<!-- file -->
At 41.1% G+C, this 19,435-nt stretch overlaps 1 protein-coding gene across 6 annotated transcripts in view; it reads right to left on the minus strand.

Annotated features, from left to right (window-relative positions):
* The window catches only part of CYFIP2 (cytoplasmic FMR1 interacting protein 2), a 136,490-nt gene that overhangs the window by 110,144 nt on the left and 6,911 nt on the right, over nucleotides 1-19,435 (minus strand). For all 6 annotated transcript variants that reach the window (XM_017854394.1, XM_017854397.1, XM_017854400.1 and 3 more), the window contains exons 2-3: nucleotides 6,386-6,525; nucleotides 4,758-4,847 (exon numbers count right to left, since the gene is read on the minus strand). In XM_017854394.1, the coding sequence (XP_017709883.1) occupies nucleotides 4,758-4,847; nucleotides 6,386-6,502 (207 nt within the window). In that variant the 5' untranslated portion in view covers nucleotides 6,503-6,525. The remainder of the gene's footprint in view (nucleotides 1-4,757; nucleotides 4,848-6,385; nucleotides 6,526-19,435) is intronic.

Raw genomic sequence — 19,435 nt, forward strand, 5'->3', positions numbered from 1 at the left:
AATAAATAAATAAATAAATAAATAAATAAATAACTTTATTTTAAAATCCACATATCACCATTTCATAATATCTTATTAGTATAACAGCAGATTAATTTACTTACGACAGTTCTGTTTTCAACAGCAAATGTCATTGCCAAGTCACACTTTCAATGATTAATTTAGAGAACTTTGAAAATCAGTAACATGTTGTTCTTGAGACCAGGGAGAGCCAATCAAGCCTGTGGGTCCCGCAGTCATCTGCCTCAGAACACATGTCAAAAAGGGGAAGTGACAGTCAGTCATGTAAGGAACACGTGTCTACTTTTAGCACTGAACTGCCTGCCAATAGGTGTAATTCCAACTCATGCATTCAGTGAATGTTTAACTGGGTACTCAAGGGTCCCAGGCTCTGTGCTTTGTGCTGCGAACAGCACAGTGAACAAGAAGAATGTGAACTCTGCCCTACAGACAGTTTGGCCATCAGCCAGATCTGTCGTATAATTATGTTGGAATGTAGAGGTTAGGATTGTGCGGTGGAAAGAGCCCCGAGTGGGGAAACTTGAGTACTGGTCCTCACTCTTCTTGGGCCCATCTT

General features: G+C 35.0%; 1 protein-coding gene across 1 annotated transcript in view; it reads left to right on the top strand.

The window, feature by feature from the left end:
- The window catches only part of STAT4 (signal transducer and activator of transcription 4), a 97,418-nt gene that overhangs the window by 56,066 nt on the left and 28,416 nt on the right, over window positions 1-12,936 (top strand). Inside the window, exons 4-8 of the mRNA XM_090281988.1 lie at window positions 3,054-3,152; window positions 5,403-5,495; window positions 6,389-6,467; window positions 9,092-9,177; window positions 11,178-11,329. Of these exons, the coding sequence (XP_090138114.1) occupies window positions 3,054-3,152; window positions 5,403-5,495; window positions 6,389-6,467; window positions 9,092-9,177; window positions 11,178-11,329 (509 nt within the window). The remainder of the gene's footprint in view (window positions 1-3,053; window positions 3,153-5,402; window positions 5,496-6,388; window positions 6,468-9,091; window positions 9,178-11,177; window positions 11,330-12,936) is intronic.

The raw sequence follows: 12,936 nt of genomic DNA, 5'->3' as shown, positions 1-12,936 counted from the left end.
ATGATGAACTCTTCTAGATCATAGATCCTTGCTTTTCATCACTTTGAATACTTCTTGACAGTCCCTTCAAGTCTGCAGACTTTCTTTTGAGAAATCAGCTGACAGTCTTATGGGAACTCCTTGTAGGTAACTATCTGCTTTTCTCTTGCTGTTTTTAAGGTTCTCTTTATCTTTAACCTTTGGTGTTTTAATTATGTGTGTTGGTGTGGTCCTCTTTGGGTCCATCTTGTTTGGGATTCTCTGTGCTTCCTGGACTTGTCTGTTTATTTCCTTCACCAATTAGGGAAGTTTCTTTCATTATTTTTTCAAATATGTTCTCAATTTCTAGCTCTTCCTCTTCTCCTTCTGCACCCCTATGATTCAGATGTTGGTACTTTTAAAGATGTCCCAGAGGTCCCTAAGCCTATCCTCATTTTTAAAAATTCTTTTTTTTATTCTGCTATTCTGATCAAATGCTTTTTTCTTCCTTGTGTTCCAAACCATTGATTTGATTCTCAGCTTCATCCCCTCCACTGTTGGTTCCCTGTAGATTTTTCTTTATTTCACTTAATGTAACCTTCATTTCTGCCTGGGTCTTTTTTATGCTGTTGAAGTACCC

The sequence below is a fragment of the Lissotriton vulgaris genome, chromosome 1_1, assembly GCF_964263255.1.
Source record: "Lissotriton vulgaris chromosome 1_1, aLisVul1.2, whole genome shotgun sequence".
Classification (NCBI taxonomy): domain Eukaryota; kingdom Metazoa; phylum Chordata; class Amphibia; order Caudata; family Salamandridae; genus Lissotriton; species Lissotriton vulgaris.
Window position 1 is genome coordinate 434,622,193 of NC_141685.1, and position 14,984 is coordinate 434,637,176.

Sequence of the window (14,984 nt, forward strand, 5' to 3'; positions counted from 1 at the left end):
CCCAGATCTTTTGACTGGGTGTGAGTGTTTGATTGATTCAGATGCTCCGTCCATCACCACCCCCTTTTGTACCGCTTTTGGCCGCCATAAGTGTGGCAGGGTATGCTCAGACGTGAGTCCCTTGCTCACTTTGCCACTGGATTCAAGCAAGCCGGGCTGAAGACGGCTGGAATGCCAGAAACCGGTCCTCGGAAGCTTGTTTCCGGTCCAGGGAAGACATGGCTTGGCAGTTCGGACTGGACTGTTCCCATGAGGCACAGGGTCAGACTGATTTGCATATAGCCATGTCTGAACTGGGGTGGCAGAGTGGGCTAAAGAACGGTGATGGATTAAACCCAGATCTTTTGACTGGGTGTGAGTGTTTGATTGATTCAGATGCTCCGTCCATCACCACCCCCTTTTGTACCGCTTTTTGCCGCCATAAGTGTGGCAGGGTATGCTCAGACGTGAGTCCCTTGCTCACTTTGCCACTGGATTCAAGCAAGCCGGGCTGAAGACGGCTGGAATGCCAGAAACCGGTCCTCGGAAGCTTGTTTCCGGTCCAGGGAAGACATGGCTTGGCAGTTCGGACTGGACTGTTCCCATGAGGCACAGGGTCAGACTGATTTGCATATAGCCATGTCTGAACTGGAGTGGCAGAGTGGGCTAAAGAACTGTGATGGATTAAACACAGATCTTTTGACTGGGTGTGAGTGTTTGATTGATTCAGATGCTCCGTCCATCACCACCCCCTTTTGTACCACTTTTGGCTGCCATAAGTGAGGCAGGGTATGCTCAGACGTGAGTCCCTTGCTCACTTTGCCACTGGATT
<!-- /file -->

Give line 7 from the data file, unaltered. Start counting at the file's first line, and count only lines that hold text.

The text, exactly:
The window, feature by feature from the left end: